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An online space for outdoorsmen from CNY and beyond. Tell us about the one you caught or the one that got away.

Wednesday, February 20, 2013

Snowshoe hares remain a winter challenge

By Leo Maloney
Outdoors Columnist
Recently I was reminiscing with friends about when we were young and the “four seasons” were trout, grouse, deer and white rabbit. It seems that most of us from the north country had beagles or hounds and spent a good deal of the winter hunting the white rabbits or snowshoe rabbits as they were often called.
Times have changed and snowshoe rabbit hunting isn’t the popular sport it once was but it still remains a challenge and a fun way to spend a winter day. Today we have more things to occupy our spare time like snowmobiling, cross country skiing and steelhead fishing. When you combine that with the declining numbers of snowshoe rabbits you can see why fewer people hunt them as actively as they once did.
Technically the big bunnies are known as varying hares. They are hares since they spend their lives above ground and the young are born covered with hair, unlike rabbits. The varying means that they change their hair colors from brown to white in winter due to decreasing amounts of sunlight striking the eye. This hormonal change occurs regardless of the snow cover and this is why in years when there is no snow, the big white hares stand out on the bare ground.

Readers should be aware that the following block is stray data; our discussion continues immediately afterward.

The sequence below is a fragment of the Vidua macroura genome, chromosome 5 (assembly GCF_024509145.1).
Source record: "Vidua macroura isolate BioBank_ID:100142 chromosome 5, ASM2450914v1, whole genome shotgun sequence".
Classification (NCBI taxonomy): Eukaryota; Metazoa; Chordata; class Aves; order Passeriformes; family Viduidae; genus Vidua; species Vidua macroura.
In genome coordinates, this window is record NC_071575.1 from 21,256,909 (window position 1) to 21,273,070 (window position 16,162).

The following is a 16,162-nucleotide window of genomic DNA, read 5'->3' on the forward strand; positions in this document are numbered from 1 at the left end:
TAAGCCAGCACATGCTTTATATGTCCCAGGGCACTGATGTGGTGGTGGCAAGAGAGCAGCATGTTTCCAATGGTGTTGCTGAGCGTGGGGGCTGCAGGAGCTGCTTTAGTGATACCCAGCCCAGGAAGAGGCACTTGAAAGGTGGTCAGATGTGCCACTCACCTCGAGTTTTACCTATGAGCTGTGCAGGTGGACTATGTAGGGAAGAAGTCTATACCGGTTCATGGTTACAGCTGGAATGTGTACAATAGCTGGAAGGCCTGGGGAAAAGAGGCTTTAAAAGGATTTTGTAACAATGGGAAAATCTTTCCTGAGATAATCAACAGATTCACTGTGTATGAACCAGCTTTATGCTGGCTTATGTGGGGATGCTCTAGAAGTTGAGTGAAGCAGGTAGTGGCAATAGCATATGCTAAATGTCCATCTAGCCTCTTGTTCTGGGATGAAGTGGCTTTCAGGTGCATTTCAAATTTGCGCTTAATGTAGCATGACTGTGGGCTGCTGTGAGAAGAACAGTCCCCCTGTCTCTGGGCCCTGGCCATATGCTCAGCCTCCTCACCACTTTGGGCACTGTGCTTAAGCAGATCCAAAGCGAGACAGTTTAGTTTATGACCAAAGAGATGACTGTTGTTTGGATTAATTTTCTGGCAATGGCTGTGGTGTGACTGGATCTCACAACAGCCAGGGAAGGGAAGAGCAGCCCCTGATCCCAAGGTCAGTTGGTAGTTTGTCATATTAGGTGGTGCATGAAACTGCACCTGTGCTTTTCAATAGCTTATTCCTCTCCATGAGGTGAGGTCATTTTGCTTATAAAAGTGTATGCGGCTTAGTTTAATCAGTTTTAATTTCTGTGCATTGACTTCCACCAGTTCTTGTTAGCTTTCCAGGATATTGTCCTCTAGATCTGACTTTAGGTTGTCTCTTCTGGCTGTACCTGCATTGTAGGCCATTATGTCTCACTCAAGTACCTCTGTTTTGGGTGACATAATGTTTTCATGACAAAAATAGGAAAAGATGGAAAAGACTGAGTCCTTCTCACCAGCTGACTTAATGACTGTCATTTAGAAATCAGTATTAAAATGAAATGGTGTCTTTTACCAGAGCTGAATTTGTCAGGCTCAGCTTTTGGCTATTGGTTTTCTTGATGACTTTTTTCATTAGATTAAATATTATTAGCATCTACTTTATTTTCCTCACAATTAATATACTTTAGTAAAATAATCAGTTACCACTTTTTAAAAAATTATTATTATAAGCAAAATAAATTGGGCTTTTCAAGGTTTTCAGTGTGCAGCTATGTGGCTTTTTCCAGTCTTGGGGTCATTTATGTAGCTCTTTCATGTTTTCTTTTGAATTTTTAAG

But whether you call them varying hares, snowshoe hares, snowshoe rabbits or white rabbits, they are an interesting creature and fun to hunt. The snowshoe nickname comes from their oversized feet, which allow them to travel freely on top of the deep snow.
They are animals of the big woods or wilder areas, unlike cottontail rabbits which inhabit brush lots or even our backyards. During the summer the hares feed on grass, green shoots, etc. while in winter they subsist on bark of softwoods like alder, willow, or other brushy plants. Thus they tend to be found near tag alder swamps or second growth woodlots.
Since they live their life above ground the snowshoe hares need low-lying evergreens for shelter in winter. This provides cover from snowstorms and protection from avian predators like hawks or owls.
Changing habitat is one reason that numbers of snowshoe hares has declined. Many of the evergreen plantations that once held lots of hares are now mature and there are no low lying branches for cover. There are also less brushy areas for food supply and cover, although some areas where logging has occurred have seen an increase in hare population.